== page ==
October 2010 - Stone Culverts for erosion control in South Wake County
Customers often have great ideas on how to add the natural beauty of stone to their homes while solving other structural and landscape design problems. This project began as one homeowner decided to put a stone culvert on either side of their driveway to prevent the ground from slumping further into the ditch at the front of the property. This property owner asked Behringer Stone to complete the project. The first step was to excavate enough of the dirt around the concrete drain to pour a concrete footing. Thin, textured stones were laid on top of the footing so that no mortar showed in the joints for a dry-stack look. A solid, pre-cut slab of dark grey slate was selected as a cap, and it was leveled off at the height of the driveway so that the soil would not fall into the ditch. When the neighbors next door and two doors down saw the end product, they approached Jeff Behringer for to do the same for their driveways. For each of these projects, the driveways also needed to be widened to prevent cars from sliding into the ditch during icy weather. Behringer Stone agreed to pour and finish the driveway extensions in addition to building the stone culverts. The end result was a distinguished-looking row of matching culverts and three happy customers.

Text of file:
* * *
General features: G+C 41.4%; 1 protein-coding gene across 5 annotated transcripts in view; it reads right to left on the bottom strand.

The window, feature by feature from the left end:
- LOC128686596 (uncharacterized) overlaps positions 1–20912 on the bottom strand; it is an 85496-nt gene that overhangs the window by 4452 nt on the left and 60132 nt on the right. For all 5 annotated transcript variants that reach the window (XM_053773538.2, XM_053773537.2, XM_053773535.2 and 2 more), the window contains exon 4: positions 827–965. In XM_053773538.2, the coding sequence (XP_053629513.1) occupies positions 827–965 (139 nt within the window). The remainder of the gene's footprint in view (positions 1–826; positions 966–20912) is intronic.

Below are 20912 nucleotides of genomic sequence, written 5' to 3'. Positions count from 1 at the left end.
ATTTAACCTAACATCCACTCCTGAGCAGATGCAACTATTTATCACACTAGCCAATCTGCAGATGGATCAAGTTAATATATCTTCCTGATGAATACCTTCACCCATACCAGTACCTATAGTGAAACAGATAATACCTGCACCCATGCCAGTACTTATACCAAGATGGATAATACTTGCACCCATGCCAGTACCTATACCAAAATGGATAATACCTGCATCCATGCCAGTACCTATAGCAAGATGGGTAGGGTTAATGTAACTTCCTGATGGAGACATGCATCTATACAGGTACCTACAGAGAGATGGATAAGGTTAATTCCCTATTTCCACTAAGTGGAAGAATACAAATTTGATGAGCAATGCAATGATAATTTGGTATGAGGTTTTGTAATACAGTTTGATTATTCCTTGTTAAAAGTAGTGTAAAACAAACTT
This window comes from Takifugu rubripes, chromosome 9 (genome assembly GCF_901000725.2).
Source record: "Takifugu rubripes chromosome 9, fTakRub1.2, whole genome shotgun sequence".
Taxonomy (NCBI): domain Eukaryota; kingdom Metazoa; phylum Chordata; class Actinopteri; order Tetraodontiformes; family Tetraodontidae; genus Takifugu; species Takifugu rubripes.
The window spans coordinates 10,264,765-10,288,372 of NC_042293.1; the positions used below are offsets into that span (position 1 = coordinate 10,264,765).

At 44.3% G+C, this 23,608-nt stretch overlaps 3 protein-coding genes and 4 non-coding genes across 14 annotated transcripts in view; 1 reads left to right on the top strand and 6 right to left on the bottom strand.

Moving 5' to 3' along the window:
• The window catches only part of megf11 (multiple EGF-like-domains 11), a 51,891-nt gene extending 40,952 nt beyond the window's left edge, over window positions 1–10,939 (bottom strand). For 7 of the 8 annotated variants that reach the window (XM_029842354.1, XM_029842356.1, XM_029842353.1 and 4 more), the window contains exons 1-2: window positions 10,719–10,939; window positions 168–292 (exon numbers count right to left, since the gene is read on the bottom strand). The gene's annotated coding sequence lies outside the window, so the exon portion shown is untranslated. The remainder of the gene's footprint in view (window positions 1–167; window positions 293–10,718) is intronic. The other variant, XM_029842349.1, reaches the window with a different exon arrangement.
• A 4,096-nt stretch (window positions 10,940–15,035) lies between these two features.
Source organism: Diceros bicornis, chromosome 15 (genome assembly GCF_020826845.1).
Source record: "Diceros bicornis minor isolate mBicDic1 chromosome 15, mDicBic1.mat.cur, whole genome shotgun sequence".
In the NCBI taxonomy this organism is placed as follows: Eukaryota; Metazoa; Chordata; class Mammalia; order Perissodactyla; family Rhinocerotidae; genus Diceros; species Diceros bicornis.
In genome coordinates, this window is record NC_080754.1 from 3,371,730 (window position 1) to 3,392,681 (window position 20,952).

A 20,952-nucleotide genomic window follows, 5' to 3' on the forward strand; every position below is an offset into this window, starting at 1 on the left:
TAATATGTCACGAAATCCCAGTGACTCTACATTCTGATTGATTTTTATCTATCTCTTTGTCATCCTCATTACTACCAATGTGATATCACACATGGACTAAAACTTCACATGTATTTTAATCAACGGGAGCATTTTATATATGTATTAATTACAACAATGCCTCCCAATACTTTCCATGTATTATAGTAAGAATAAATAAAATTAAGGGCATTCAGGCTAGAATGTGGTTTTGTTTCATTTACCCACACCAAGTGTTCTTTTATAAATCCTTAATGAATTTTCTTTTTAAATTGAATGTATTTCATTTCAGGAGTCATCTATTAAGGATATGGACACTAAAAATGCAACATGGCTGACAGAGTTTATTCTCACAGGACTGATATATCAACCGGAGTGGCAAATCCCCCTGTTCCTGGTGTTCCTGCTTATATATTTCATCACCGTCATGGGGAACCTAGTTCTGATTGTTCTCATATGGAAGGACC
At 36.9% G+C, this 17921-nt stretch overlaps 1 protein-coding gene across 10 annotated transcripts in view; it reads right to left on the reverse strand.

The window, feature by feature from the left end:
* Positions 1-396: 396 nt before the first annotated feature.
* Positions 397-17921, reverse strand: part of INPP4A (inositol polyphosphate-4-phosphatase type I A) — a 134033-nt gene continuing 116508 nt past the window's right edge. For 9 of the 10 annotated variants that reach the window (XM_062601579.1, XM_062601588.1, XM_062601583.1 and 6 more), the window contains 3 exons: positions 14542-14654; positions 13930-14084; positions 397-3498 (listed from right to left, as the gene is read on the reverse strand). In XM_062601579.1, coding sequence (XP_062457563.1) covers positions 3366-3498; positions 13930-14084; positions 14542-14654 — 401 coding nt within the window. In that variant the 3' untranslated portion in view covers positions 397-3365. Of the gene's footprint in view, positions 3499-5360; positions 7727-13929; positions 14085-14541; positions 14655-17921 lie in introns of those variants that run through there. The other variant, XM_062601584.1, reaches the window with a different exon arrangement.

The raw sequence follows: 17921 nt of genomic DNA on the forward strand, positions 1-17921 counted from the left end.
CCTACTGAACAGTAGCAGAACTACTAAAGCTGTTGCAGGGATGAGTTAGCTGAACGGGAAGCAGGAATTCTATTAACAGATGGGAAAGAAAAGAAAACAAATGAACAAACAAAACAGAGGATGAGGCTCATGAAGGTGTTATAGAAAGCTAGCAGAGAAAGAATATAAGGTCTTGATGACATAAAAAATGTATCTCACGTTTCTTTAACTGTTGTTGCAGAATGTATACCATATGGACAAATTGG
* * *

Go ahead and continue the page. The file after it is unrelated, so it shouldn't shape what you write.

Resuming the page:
(Click images for expanded slide show)
September 2010 - Bagwell Vacation Home at Lake Gaston
The end of the summer in 2010 took Behringer Stone Company to Lake Gaston near the small town of Wise, North Carolina to work on a vacation home expansion project. The original stone used on the home's chimney was matched with a mixture of a few different kinds of stones in the retaining walls and steps that were added in the expansion. The pictures show retaining walls under a multiple-level patio and around the driveway. The step treads and surface of the patio was built using a flagstone that is fairly new to this area. It is called "Asian Blue Stone" and was originally quarried in China. Unlike the darker slate found in North Carolina or the sandstone varieties of Tenessee and Pennsylvania, this stone is a light bluish color that is a bit shiny. The photos also show that each piece has squared edges and were set in a pattern somewhat diagonal to the borders. While the square ends were cut by the distributor, fitting the stones into the desired pattern required additional daimond saw cutting so that the edges would fit tightly against the borders. The stones on the outer edges of the patio are also unique, in that all edges were rounded by the manufacturer using industrial routers. The end result of the choice of stone and Behringer Stone's professional craftsmanship is an elegant vacation home that fits in well with the natural beauty of Lake Gaston.
August 2010 - Flagstone sidewalk and steps near southwest Raleigh